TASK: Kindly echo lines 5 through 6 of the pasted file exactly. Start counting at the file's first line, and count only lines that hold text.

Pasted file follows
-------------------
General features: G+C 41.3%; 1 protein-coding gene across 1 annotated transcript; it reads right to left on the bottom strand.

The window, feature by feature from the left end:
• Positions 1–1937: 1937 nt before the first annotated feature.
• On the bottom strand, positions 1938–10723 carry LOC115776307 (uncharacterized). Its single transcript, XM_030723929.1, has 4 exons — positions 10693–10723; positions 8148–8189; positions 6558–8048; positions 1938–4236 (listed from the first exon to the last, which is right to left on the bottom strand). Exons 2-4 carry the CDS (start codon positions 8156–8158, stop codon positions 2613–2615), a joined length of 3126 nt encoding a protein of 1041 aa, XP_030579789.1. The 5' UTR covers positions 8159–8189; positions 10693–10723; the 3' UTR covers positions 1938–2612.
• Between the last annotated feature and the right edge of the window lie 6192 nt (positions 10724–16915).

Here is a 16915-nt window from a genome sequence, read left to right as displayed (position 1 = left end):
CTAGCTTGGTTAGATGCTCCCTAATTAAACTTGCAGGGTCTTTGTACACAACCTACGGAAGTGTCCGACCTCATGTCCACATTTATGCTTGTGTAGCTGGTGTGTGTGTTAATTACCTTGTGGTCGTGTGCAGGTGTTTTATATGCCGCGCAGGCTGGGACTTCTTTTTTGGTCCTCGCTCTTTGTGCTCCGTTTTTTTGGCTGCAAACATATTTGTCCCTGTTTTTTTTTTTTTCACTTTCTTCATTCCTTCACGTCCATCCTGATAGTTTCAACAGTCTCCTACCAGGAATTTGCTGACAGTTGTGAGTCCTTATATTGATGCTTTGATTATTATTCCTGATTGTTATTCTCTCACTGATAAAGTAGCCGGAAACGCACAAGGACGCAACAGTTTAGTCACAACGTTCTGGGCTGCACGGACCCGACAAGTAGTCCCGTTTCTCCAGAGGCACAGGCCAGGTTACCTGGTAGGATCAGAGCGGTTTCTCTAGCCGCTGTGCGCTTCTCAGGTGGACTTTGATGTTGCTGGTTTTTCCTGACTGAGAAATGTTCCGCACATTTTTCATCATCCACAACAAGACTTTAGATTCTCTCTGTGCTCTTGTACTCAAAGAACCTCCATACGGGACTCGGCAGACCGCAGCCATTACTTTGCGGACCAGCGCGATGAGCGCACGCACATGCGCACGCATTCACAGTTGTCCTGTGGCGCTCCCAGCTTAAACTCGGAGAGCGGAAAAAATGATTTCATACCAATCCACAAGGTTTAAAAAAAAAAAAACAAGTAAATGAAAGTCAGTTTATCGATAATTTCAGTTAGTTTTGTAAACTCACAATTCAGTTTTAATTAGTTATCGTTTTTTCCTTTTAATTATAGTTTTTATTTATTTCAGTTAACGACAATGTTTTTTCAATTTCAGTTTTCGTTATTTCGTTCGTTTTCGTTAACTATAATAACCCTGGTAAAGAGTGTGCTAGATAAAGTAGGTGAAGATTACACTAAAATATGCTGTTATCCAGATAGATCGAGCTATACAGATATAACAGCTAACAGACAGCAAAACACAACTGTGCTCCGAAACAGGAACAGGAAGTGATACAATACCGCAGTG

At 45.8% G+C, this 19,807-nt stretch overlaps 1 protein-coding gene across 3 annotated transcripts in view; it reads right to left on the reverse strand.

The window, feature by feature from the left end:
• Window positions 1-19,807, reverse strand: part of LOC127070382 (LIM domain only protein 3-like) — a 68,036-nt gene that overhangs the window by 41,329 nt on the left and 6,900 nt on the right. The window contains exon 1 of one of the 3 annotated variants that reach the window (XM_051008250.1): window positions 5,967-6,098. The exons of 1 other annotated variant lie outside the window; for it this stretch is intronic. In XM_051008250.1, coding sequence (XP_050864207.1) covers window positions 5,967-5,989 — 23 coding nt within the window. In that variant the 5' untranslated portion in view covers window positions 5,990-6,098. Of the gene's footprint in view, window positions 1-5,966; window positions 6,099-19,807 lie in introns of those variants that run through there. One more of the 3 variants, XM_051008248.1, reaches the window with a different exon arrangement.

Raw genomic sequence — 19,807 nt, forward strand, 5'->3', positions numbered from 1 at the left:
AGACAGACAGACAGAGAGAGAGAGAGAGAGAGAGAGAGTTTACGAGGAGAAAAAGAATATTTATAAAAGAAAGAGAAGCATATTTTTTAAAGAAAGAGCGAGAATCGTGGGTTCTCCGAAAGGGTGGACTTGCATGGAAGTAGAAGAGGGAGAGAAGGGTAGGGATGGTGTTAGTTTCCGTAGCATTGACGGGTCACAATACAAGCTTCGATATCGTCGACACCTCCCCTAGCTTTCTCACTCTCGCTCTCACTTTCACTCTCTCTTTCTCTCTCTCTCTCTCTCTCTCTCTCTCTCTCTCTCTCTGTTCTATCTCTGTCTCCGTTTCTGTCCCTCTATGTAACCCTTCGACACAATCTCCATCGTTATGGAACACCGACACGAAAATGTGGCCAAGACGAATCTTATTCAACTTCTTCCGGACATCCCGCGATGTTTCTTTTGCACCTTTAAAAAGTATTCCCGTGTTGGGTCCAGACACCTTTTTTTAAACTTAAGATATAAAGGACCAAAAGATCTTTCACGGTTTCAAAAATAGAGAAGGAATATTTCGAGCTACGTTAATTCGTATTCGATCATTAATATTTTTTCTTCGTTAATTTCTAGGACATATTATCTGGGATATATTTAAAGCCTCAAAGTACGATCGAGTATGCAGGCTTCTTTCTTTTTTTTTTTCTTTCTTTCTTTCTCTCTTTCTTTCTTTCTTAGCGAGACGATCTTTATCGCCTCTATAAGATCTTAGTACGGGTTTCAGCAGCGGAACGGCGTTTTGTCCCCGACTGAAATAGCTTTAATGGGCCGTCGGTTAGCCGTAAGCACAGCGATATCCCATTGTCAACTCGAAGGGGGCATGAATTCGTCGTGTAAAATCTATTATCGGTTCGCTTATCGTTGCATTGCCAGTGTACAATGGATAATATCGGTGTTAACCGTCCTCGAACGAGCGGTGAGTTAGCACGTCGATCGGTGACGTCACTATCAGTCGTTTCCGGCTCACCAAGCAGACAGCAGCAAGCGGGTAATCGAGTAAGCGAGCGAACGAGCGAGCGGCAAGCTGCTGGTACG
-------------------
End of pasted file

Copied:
• Between the last annotated feature and the right edge of the window lie 6192 nt (positions 10724–16915).

Here is a 16915-nt window from a genome sequence, read left to right as displayed (position 1 = left end):